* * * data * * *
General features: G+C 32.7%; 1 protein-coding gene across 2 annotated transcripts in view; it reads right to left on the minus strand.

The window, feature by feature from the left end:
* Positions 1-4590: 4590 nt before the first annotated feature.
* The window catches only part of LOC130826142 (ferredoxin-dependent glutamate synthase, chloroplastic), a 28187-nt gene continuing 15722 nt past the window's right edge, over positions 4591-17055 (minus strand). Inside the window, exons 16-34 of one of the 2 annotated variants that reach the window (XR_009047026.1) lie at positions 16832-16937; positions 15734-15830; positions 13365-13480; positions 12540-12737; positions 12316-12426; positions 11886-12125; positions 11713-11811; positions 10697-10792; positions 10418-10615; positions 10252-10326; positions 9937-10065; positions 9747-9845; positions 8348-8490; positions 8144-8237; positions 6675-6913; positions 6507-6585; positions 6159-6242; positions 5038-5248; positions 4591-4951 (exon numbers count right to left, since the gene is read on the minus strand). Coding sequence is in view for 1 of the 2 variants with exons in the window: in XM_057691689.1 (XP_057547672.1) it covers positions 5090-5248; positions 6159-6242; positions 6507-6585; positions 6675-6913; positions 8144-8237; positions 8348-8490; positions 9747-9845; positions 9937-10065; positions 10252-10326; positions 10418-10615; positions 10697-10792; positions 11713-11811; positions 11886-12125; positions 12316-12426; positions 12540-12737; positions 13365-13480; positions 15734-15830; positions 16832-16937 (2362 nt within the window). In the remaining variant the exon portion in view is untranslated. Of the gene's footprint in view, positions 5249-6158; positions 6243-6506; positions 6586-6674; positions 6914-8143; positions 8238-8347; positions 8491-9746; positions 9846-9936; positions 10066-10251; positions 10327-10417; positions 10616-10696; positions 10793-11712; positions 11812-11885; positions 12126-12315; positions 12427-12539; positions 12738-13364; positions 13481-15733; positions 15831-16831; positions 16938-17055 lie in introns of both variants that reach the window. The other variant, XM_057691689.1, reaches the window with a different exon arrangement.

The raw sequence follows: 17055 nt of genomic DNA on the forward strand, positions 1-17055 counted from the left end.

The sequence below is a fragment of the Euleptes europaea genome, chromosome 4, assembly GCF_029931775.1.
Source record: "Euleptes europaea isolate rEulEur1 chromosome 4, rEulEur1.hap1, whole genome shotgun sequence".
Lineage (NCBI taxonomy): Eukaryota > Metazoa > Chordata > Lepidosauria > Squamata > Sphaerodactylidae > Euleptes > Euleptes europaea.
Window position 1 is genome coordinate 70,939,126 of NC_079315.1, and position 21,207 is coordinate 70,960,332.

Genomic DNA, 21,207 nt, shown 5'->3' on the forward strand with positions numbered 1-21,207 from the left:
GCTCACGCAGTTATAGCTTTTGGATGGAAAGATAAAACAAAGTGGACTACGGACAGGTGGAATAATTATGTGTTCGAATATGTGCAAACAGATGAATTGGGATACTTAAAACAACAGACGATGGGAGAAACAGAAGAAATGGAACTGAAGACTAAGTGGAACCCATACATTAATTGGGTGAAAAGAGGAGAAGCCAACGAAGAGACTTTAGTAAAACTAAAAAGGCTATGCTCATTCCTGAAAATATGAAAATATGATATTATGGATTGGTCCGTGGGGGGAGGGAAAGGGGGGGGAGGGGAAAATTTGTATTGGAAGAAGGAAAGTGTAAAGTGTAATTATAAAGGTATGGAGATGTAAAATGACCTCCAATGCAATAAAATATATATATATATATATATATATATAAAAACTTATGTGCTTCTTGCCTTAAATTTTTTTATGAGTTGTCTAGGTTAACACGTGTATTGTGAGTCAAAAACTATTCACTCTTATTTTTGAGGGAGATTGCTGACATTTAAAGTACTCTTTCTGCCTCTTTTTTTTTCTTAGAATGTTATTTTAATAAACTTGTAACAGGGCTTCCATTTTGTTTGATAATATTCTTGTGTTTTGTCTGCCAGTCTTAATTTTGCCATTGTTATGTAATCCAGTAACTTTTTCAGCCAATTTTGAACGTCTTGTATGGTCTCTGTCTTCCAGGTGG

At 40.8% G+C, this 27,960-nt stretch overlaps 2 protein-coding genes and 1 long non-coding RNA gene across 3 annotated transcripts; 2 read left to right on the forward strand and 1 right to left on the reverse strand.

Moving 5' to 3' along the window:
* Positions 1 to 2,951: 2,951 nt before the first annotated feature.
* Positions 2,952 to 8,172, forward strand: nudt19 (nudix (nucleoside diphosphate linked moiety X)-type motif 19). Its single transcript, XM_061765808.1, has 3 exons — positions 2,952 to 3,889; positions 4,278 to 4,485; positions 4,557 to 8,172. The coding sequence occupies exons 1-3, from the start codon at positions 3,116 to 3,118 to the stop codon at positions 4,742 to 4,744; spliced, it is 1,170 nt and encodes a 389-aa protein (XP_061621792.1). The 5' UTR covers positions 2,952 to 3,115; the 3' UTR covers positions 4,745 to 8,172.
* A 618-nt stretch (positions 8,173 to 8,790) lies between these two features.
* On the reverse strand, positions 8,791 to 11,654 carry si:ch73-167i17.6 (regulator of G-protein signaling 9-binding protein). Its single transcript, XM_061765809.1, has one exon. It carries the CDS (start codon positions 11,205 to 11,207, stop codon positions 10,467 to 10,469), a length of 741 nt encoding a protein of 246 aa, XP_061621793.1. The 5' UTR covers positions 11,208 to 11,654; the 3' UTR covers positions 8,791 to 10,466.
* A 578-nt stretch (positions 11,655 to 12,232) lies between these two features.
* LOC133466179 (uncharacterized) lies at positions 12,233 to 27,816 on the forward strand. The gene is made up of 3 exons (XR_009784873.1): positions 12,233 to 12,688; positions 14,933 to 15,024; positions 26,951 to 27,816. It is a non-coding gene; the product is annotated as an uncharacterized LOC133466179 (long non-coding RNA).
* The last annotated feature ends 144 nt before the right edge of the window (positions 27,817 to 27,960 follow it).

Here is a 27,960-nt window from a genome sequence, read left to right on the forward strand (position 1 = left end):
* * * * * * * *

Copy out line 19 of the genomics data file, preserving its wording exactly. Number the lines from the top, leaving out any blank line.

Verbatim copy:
* LOC133466179 (uncharacterized) lies at positions 12,233 to 27,816 on the forward strand. The gene is made up of 3 exons (XR_009784873.1): positions 12,233 to 12,688; positions 14,933 to 15,024; positions 26,951 to 27,816. It is a non-coding gene; the product is annotated as an uncharacterized LOC133466179 (long non-coding RNA).